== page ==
Academic  Probation  and  Academic  Dismissal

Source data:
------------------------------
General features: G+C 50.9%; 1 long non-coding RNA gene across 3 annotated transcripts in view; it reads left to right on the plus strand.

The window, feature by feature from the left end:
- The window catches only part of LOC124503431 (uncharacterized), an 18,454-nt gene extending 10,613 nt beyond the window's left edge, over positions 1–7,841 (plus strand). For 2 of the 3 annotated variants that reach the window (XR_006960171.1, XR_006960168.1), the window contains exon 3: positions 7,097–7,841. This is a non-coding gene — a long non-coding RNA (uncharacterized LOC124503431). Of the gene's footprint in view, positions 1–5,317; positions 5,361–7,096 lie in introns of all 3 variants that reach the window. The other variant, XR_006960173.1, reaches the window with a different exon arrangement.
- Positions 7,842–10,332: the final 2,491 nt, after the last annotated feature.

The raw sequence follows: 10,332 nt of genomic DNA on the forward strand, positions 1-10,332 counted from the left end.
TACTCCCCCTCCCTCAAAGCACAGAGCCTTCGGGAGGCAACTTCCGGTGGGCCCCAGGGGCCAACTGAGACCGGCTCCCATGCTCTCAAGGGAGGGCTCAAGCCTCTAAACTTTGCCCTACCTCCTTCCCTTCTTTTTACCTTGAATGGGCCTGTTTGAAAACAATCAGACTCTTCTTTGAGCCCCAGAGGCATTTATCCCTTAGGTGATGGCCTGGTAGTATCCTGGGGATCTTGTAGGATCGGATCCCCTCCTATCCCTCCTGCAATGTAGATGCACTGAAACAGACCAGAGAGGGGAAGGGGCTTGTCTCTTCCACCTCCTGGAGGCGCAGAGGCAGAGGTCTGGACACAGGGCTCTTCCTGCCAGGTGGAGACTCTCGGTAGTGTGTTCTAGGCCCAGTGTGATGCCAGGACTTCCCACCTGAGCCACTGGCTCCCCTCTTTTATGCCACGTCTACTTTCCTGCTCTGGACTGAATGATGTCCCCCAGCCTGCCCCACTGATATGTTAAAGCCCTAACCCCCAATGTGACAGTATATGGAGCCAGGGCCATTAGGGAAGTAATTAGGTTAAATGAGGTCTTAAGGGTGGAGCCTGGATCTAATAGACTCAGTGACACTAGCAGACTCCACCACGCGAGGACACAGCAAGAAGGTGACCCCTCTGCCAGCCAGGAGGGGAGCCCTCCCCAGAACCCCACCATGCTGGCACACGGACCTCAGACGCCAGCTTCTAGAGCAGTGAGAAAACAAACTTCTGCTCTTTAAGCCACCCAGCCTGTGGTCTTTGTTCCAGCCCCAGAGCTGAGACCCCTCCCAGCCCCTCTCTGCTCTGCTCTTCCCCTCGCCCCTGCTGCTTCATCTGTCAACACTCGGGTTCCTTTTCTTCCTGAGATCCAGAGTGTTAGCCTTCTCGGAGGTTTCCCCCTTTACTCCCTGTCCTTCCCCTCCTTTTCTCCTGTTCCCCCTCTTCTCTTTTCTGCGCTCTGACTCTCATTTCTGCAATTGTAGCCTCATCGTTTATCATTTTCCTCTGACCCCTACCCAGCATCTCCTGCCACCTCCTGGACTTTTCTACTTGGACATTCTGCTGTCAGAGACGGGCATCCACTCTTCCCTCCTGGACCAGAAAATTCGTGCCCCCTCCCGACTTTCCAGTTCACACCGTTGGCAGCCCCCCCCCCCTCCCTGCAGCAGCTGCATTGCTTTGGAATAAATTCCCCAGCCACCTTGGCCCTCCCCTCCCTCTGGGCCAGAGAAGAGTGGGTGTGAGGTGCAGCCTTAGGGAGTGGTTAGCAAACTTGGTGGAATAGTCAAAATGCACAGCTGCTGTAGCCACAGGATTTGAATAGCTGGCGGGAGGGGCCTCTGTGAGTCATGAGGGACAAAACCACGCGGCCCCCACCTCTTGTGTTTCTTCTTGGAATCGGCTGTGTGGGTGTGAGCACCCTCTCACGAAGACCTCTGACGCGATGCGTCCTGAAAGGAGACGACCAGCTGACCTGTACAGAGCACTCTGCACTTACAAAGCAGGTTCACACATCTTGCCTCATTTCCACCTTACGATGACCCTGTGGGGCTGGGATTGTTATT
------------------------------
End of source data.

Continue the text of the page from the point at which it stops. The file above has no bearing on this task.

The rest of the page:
To  obtain  a  degree,  a  student  must  have  at  least  a  “C”  average  (2.00  cumulative  grade  point  average)  for  all   Siena  coursework.    If  a  student’s  cumulative  GPA  falls  below  a  2.00,  the  student  will  be  subject  to  Academic   Probation  or  Academic  Dismissal  based  on  the  following  chart  after  the  Fall  and  Spring  semesters.     Category   0-­‐22     23-­‐37     38-­‐52     53-­‐67     68-­‐82     83  or         credits*   credits*   credits*   credits*   credits*   more   ________________________________________________________________________________________   Academic   Below   Below   Below   Below   Below   Below   Dismissal**   1.00   1.50   1.60   1.70   1.80     1.90   ________________________________________________________________________________________   Academic   From   From   From   From   From   From   Probation***   1.00   1.50   1.60   1.70   1.80         1.90       to   to   to   to   to     to       below   below   below   below   below   below       2.00   2.00   2.00   2.00   2.00     2.00     *  Includes  transfer  credits  and  earned  credits     **  Any  student  dismissed  from  the  College  for  poor  scholarship  may  not  apply  for  readmission  unless  he  or   she  has  attended  a  recognized  college  for  one  year  and  has  attained  a  record  of  satisfactory  scholarship.     Documented   continuous   full-­‐time   employment   or   service   in   the   military   will   be   considered   as   possible   substitutes  for  academic  accomplishments.    However,  in  all  cases  the  final  decision  for  readmission  shall   be  at  the  discretion  of  the  Vice  President  for  Academic  Affairs.     ***   Any   student   who   is   currently   on   Academic   Probation   must   participate   in   academic   support   programming.   Failure   to   comply   may   result   in   a   “Hold”   being   placed   on   the   student’s   account,   or   the   cancellation  of  the  student’s  current  or  next  semester  registration.  The  cancellation  of  a  student’s  current   registration  will  result  in  the  immediate  withdrawal  or  dismissal  of  the  student  from  the  College.